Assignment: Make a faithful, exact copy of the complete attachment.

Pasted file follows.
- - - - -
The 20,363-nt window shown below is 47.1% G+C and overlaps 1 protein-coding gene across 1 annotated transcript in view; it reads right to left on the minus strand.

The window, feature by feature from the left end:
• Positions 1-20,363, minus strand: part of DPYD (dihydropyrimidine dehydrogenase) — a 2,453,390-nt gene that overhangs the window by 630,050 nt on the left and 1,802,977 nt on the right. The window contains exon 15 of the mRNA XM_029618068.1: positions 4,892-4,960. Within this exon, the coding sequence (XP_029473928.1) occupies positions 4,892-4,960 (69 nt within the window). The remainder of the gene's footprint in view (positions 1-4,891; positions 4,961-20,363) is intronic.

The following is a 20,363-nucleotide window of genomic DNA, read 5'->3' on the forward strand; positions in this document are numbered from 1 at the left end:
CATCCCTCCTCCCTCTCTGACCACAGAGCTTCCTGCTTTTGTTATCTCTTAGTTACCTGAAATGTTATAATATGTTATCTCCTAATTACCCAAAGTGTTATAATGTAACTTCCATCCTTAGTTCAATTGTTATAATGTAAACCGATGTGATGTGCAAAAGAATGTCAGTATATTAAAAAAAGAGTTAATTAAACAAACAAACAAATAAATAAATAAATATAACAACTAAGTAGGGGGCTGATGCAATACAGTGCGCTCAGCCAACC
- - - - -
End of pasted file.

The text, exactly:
The 20,363-nt window shown below is 47.1% G+C and overlaps 1 protein-coding gene across 1 annotated transcript in view; it reads right to left on the minus strand.

The window, feature by feature from the left end:
• Positions 1-20,363, minus strand: part of DPYD (dihydropyrimidine dehydrogenase) — a 2,453,390-nt gene that overhangs the window by 630,050 nt on the left and 1,802,977 nt on the right. The window contains exon 15 of the mRNA XM_029618068.1: positions 4,892-4,960. Within this exon, the coding sequence (XP_029473928.1) occupies positions 4,892-4,960 (69 nt within the window). The remainder of the gene's footprint in view (positions 1-4,891; positions 4,961-20,363) is intronic.

The following is a 20,363-nucleotide window of genomic DNA, read 5'->3' on the forward strand; positions in this document are numbered from 1 at the left end:
CATCCCTCCTCCCTCTCTGACCACAGAGCTTCCTGCTTTTGTTATCTCTTAGTTACCTGAAATGTTATAATATGTTATCTCCTAATTACCCAAAGTGTTATAATGTAACTTCCATCCTTAGTTCAATTGTTATAATGTAAACCGATGTGATGTGCAAAAGAATGTCAGTATATTAAAAAAAGAGTTAATTAAACAAACAAACAAATAAATAAATAAATATAACAACTAAGTAGGGGGCTGATGCAATACAGTGCGCTCAGCCAACC